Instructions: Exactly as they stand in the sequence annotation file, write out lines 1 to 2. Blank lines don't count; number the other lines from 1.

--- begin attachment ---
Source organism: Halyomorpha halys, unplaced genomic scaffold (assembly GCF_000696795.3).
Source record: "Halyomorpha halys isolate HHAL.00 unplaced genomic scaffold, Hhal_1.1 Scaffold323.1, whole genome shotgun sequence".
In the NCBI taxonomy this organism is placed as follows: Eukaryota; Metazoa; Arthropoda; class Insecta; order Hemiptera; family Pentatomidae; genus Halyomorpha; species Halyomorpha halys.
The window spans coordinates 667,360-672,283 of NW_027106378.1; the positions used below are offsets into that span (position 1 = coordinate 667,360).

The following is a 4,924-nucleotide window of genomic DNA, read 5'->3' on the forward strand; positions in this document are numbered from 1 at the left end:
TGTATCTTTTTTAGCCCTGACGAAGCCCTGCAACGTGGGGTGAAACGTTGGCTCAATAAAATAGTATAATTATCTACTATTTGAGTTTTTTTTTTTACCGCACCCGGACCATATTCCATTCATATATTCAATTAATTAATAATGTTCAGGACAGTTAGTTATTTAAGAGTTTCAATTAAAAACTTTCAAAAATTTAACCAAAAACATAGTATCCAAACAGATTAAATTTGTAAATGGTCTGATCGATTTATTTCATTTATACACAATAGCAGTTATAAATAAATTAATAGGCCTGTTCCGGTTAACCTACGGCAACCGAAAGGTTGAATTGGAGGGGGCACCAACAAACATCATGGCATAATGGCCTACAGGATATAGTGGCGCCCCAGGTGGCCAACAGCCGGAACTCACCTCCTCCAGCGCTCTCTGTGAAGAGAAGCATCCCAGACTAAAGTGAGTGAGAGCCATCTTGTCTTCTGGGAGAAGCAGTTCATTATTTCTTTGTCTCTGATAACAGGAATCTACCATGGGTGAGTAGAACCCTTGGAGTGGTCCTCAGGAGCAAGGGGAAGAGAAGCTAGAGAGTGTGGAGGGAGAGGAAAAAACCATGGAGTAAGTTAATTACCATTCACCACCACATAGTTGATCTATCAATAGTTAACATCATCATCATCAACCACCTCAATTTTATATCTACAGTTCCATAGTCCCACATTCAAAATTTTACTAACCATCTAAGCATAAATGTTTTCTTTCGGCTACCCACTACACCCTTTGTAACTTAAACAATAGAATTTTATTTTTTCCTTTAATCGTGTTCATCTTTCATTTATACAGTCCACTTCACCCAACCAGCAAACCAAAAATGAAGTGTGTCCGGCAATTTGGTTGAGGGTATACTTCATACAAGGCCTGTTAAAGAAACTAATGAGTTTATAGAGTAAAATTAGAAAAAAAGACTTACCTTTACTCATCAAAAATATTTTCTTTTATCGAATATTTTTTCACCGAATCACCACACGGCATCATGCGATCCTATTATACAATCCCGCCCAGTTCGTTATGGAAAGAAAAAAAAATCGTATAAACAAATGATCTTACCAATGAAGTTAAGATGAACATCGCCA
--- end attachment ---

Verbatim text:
Source organism: Halyomorpha halys, unplaced genomic scaffold (assembly GCF_000696795.3).
Source record: "Halyomorpha halys isolate HHAL.00 unplaced genomic scaffold, Hhal_1.1 Scaffold323.1, whole genome shotgun sequence".